I hope so too, I am expecting a TTT on stage 4 of a similar length to the one in 2018 and then for a long TT you could say have it in Champagne region / around Dijon before heading to the Vosges to end week 2.

E.g:
10.) Flat
11.) ITT in champgane
12.) flat
13.) vosges (Geradmer, Grand Ballon via col du Haag?)
14.) transition stage similar style to 2014 Besancon Oyonnax
15.) Jura specifically Grand Colombier seems likely

or end week 2 in the Vosges allowing you to explore it more, and give you more time to move up from Massif Central to the Vosges.
 
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Oct 14, 2021
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I hope so too, I am expecting a TTT on stage 4 of a similar length to the one in 2018 and then for a long TT you could say have it in Champagne region / around Dijon before heading to the Vosges to end week 2.

E.g:
10.) Flat
11.) ITT in champgane
12.) flat
13.) vosges (Geradmer, Grand Ballon via col du Haag?)
14.) transition stage similar style to 2014 Besancon Oyonnax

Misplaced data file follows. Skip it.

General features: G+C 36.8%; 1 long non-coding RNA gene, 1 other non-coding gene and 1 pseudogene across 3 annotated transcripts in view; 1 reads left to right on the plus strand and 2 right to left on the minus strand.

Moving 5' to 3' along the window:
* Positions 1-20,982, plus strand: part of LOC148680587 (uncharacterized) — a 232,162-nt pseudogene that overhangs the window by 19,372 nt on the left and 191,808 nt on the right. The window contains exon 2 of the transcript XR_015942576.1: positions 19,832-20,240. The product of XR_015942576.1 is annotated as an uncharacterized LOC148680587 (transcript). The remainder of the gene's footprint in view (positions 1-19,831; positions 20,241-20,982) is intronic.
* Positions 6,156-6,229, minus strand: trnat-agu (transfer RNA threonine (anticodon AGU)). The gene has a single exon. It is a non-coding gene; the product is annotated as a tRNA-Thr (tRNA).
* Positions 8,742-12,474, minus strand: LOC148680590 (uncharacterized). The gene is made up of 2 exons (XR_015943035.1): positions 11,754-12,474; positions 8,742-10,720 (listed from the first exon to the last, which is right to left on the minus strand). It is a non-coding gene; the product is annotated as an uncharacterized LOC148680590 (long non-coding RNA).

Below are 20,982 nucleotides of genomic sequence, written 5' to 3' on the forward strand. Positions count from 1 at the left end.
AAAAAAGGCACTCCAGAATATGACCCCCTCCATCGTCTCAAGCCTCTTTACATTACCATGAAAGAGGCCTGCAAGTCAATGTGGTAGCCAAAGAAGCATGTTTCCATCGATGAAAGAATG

15.) Jura specifically Grand Colombier seems likely

or end week 2 in the Vosges allowing you to explore it more, and give you more time to move up from Massif Central to the Vosges.
Sign me up for an ITT in Champagne/ Dijon. The moment that happens, I am booking my hotel in Dijon. I've taken a train past Dijon and through that region. I always thought it looked beautiful and I've been waiting for a fun stage finish there. Make it an ITT? Yes sir, sounds perfect.
 
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A Puy de Dome ITT would at least solve the logistic issue regarding the small street. Still, as I mentioned before I'm kinda missing the inside on why they banned cycling there in the first place and would suddenly consider now the TdF Caravan to go through?

Yeah, google streetview is a bit deceiving, it's probably wider than Gamoniteiru although you'd have huge issue if something would happen to a car because unlike other climbs where you could still somehow move into the gutter you'd be literally stuck between the barrier and the train track.

Still, I'd be very surprised if they get allowed to go up there. The road has been closed for cyclists(!!!!) for over 10 years now - something I never understood, maybe a French member with more insight could enlighten me: Why do you ban the most ecologically friendly and safe way (apart from walking) to get up in favor for a tourist train (don't get me wrong, I love trains but here???)? Who the heck signed off on this?

And now suddenly the massive caravan of the TdF is being considered to get the go? Would be quite odd but I guess the Tour is king so maybe that reason is enough.